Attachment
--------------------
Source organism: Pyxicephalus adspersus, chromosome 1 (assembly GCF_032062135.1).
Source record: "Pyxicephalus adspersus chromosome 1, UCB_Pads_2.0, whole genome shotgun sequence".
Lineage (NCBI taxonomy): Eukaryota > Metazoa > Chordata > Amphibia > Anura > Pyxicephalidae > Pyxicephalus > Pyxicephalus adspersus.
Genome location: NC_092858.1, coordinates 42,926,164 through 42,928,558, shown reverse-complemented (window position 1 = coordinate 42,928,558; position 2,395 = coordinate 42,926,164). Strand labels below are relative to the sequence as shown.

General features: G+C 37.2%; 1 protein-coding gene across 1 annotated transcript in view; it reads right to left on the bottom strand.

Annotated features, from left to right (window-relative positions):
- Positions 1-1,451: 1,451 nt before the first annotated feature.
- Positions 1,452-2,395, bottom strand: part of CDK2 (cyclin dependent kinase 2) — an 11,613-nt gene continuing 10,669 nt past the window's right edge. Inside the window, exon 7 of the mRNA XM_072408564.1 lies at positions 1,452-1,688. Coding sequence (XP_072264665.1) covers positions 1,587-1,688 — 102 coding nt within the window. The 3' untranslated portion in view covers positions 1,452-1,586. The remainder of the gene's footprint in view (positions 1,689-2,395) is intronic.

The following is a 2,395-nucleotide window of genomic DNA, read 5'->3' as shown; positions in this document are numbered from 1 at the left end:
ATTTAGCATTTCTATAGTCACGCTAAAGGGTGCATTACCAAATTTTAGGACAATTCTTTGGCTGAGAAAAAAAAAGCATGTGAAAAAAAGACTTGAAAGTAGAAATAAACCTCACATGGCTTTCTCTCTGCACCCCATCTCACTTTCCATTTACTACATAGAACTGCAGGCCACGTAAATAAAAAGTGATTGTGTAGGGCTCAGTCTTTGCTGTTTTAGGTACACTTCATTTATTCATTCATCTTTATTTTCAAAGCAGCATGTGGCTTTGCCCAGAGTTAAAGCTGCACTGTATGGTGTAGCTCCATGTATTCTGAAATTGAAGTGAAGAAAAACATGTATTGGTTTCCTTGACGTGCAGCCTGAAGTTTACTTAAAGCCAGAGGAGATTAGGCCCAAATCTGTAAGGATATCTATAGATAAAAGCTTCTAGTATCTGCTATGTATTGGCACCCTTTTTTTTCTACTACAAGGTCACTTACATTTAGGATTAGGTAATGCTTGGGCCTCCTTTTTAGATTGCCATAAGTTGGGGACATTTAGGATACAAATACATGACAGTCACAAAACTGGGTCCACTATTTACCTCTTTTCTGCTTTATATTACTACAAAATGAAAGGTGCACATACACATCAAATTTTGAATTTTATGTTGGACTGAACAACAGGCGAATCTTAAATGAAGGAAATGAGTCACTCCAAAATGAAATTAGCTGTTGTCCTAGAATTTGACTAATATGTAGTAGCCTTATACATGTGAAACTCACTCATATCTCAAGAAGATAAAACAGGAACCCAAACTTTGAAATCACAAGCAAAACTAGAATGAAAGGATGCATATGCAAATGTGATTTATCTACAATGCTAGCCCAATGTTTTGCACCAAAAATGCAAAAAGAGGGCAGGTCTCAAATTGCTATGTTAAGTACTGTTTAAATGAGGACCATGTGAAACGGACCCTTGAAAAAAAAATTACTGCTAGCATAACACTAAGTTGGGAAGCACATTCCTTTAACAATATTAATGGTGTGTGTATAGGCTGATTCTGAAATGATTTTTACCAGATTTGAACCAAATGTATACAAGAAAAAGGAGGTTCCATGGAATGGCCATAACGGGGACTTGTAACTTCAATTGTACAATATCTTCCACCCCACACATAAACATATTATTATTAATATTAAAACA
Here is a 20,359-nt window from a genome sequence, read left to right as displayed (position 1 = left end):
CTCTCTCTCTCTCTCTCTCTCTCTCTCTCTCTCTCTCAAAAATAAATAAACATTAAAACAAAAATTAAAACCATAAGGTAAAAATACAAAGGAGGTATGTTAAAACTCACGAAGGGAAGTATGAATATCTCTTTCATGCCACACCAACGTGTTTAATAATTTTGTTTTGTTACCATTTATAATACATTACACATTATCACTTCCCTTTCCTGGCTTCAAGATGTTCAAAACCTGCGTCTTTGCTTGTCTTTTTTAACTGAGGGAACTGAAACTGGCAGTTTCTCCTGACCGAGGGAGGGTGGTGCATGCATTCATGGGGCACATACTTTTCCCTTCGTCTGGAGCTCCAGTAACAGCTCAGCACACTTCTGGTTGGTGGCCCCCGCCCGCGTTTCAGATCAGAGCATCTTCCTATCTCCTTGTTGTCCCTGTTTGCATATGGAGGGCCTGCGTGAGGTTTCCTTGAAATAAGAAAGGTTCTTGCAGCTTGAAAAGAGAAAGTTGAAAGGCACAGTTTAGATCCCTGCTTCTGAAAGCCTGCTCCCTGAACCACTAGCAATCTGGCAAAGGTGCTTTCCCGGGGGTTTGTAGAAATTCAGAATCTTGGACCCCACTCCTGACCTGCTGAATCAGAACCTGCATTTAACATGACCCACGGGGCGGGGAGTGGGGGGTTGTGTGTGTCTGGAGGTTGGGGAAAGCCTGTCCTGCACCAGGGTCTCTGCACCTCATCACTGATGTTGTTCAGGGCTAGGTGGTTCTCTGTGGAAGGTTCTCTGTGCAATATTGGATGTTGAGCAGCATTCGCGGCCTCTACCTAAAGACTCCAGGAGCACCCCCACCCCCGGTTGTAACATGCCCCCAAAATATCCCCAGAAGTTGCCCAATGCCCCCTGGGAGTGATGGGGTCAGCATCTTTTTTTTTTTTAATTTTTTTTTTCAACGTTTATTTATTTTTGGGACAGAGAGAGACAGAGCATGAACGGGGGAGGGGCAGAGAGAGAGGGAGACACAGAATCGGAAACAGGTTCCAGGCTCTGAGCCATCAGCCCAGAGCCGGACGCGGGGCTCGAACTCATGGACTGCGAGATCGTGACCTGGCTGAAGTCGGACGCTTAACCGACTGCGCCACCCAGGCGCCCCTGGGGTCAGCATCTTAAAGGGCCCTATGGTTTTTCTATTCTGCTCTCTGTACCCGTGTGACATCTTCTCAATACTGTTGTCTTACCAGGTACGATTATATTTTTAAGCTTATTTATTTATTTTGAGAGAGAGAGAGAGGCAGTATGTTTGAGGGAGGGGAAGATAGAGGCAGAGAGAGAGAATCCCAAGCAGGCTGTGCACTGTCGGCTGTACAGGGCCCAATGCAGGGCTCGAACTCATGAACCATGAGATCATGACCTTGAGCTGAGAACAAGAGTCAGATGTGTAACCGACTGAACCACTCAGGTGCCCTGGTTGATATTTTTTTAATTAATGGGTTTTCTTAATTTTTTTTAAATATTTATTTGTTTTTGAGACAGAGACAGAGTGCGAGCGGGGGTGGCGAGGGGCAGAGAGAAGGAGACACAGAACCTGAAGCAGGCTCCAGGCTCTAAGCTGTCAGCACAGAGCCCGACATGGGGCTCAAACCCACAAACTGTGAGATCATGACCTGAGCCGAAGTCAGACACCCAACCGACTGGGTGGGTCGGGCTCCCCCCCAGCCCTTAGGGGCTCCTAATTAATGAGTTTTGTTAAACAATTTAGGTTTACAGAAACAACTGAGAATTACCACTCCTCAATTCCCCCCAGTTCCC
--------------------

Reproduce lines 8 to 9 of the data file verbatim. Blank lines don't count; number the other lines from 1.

- Positions 1,452-2,395, bottom strand: part of CDK2 (cyclin dependent kinase 2) — an 11,613-nt gene continuing 10,669 nt past the window's right edge. Inside the window, exon 7 of the mRNA XM_072408564.1 lies at positions 1,452-1,688. Coding sequence (XP_072264665.1) covers positions 1,587-1,688 — 102 coding nt within the window. The 3' untranslated portion in view covers positions 1,452-1,586. The remainder of the gene's footprint in view (positions 1,689-2,395) is intronic.

The following is a 2,395-nucleotide window of genomic DNA, read 5'->3' as shown; positions in this document are numbered from 1 at the left end: